In the securities business, if a customer refutes a stock trade, they can come back to the stockbroker and claim they Don’t Know “DK” and the broker has to eat the trade. DKs famously annihilate trust. Don’t DK a potential investor! DKs are penalty points in building trust!
When I was in a military academy, we were taught to answer: “I don’t know Sir, but I will find out for you!” Since you can’t know everything on the spot, here are some preparation tricks to avoid DKs.
– Maintain a list of industry resources. If you get asked a technical question, offer the document and any insights that you have on identifying the answer.
– Be confident. When you are looking in to the future, there is only so much certainty you can have. Be confident on your current plans and convey points that you are confident about today. Prepare yourself to answer forward-looking questions with a modifier like “Here’s what we know today….”
– Avoid taking meetings alone. Even if you have to conference someone in, it is best to have the safety net of another point of view when answering questions.
– Do not provide openings to the unknown in your presentation. And never let a slide be smarter than you! If something can be left unsaid during an initial meeting, let it be. Hit the highpoints at initial meetings, as these are essentially get-to-know-you sessions. Keep your slides simple. Technical slides are prime opportunities for you to drop several DKs.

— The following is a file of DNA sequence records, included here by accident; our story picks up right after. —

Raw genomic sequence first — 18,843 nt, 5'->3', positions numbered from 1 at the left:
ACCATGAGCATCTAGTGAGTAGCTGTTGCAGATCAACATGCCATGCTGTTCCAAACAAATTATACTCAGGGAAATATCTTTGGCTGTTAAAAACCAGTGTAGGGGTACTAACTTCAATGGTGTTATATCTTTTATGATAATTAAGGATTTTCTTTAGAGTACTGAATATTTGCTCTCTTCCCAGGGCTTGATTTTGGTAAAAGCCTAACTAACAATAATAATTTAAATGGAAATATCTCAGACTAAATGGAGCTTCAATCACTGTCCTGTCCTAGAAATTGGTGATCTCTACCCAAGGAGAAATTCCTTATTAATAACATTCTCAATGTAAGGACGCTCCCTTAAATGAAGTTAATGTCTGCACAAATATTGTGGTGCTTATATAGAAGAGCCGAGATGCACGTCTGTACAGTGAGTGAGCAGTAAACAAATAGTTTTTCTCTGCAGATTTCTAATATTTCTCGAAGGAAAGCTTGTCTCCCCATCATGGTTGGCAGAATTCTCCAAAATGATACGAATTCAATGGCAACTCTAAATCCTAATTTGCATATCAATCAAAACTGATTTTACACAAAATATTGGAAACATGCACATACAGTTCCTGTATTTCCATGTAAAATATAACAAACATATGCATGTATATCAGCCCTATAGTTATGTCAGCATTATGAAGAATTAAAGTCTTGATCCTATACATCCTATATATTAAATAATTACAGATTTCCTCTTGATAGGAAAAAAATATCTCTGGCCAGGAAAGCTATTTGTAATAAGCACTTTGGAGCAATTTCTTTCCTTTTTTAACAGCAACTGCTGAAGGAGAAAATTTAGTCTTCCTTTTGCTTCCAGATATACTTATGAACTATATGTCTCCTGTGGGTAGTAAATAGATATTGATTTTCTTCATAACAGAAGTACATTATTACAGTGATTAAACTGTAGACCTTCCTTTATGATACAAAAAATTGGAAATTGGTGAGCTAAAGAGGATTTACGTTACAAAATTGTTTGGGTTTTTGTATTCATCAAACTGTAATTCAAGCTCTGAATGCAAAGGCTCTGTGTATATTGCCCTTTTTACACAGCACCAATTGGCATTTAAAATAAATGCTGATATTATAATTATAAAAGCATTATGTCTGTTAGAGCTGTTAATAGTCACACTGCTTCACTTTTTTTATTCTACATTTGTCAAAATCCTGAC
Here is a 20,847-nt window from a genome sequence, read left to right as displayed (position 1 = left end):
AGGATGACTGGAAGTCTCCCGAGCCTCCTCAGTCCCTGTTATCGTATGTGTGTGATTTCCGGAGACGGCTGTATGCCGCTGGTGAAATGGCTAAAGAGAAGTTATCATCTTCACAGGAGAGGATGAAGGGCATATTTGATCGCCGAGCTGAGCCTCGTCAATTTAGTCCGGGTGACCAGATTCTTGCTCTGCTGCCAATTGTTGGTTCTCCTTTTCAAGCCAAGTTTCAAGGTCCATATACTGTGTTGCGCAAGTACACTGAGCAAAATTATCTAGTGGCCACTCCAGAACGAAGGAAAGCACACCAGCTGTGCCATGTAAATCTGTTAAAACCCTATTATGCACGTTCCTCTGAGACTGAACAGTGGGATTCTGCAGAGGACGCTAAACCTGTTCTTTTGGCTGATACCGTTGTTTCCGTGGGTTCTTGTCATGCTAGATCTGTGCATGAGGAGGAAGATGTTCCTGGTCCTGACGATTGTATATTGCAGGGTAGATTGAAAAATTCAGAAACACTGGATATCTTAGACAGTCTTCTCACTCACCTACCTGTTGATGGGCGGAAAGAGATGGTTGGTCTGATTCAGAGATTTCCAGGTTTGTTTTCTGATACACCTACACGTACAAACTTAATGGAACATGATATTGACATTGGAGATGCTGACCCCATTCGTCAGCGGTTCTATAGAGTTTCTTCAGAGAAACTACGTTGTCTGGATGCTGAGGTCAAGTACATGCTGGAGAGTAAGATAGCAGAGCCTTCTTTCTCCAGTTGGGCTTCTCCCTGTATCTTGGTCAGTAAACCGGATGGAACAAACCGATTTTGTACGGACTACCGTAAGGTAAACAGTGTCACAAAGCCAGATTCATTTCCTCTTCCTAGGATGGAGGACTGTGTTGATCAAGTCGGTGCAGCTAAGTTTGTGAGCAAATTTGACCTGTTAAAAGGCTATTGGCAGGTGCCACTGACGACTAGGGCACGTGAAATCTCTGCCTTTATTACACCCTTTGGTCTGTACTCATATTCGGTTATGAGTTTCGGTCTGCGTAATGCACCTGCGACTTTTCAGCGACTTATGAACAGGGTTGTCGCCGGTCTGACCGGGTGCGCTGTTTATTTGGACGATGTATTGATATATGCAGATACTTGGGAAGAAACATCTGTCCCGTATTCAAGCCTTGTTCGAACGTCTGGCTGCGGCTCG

– Listen closely to the question and don’t be afraid to ask the person to repeat the question or frame it in a different way. This sounds simple, but I have seen very intelligent and seasoned executives botch this. I have witnessed executives give answers to questions they THOUGHT they had heard. And 99% of the time, the answer to the real question would have been easier. Don’t drop a DK on a question that was not asked!
– Practice. My team works extensively with executives to prepare them for roadshows. When management teams truly understand the value of this exercise, I find the best learning moments are via the role of an antagonizer – that person that inevitably asks all of the tough (and sometimes offensive) questions. My career has been spent in many meetings with Wall St analysts and portfolio managers. The stereotypical Wall St investors do not care much about being polite – they like to throw curveballs and antagonize executives with tough questions. Why? Because the savvy investors have found that they like to see how executives conduct themselves under pressure. An executive’s reaction to antagonizing questions can be more indicative of success over the business opportunity at hand. So find someone you trust and get them to ask you all of the tough questions. Practice your answers. List all of the things that could “throw you off” and have a plan to get through all presentations without dropping a DK with a panicked and irritated look!
Patrick E. Donohue, CFA